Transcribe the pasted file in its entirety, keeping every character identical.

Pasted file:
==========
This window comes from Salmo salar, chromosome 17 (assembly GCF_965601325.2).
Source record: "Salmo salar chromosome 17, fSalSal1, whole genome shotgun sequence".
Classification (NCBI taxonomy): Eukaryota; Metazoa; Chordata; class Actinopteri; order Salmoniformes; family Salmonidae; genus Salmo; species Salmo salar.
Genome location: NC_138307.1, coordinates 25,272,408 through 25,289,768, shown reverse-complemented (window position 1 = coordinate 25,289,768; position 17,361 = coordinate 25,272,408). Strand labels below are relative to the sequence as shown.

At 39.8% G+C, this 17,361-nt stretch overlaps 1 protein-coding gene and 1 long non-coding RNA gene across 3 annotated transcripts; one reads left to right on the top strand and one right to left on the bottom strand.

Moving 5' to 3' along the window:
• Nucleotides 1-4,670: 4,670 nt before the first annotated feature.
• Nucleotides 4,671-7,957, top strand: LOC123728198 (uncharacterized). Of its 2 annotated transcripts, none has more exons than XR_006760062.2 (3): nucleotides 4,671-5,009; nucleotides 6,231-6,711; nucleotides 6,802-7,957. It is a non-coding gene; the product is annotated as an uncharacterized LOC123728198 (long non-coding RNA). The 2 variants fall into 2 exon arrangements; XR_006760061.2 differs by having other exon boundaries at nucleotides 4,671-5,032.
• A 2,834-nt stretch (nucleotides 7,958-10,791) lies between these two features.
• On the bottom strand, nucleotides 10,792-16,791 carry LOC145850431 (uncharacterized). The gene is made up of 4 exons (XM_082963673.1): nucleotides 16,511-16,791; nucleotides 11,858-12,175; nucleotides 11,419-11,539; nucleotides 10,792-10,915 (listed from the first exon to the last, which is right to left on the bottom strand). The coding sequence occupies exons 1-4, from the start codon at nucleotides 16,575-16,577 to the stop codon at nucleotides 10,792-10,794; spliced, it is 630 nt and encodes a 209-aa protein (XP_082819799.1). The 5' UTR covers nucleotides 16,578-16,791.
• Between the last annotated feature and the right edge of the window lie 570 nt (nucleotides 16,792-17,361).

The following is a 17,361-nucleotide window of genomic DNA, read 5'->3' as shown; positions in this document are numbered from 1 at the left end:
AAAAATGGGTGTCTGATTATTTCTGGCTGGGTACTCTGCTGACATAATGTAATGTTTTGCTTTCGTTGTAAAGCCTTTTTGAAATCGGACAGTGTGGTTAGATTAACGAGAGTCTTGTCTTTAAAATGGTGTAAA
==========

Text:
This window comes from Salmo salar, chromosome 17 (assembly GCF_965601325.2).
Source record: "Salmo salar chromosome 17, fSalSal1, whole genome shotgun sequence".
Classification (NCBI taxonomy): Eukaryota; Metazoa; Chordata; class Actinopteri; order Salmoniformes; family Salmonidae; genus Salmo; species Salmo salar.
Genome location: NC_138307.1, coordinates 25,272,408 through 25,289,768, shown reverse-complemented (window position 1 = coordinate 25,289,768; position 17,361 = coordinate 25,272,408). Strand labels below are relative to the sequence as shown.

At 39.8% G+C, this 17,361-nt stretch overlaps 1 protein-coding gene and 1 long non-coding RNA gene across 3 annotated transcripts; one reads left to right on the top strand and one right to left on the bottom strand.

Moving 5' to 3' along the window:
• Nucleotides 1-4,670: 4,670 nt before the first annotated feature.
• Nucleotides 4,671-7,957, top strand: LOC123728198 (uncharacterized). Of its 2 annotated transcripts, none has more exons than XR_006760062.2 (3): nucleotides 4,671-5,009; nucleotides 6,231-6,711; nucleotides 6,802-7,957. It is a non-coding gene; the product is annotated as an uncharacterized LOC123728198 (long non-coding RNA). The 2 variants fall into 2 exon arrangements; XR_006760061.2 differs by having other exon boundaries at nucleotides 4,671-5,032.
• A 2,834-nt stretch (nucleotides 7,958-10,791) lies between these two features.
• On the bottom strand, nucleotides 10,792-16,791 carry LOC145850431 (uncharacterized). The gene is made up of 4 exons (XM_082963673.1): nucleotides 16,511-16,791; nucleotides 11,858-12,175; nucleotides 11,419-11,539; nucleotides 10,792-10,915 (listed from the first exon to the last, which is right to left on the bottom strand). The coding sequence occupies exons 1-4, from the start codon at nucleotides 16,575-16,577 to the stop codon at nucleotides 10,792-10,794; spliced, it is 630 nt and encodes a 209-aa protein (XP_082819799.1). The 5' UTR covers nucleotides 16,578-16,791.
• Between the last annotated feature and the right edge of the window lie 570 nt (nucleotides 16,792-17,361).

The following is a 17,361-nucleotide window of genomic DNA, read 5'->3' as shown; positions in this document are numbered from 1 at the left end:
AAAAATGGGTGTCTGATTATTTCTGGCTGGGTACTCTGCTGACATAATGTAATGTTTTGCTTTCGTTGTAAAGCCTTTTTGAAATCGGACAGTGTGGTTAGATTAACGAGAGTCTTGTCTTTAAAATGGTGTAAA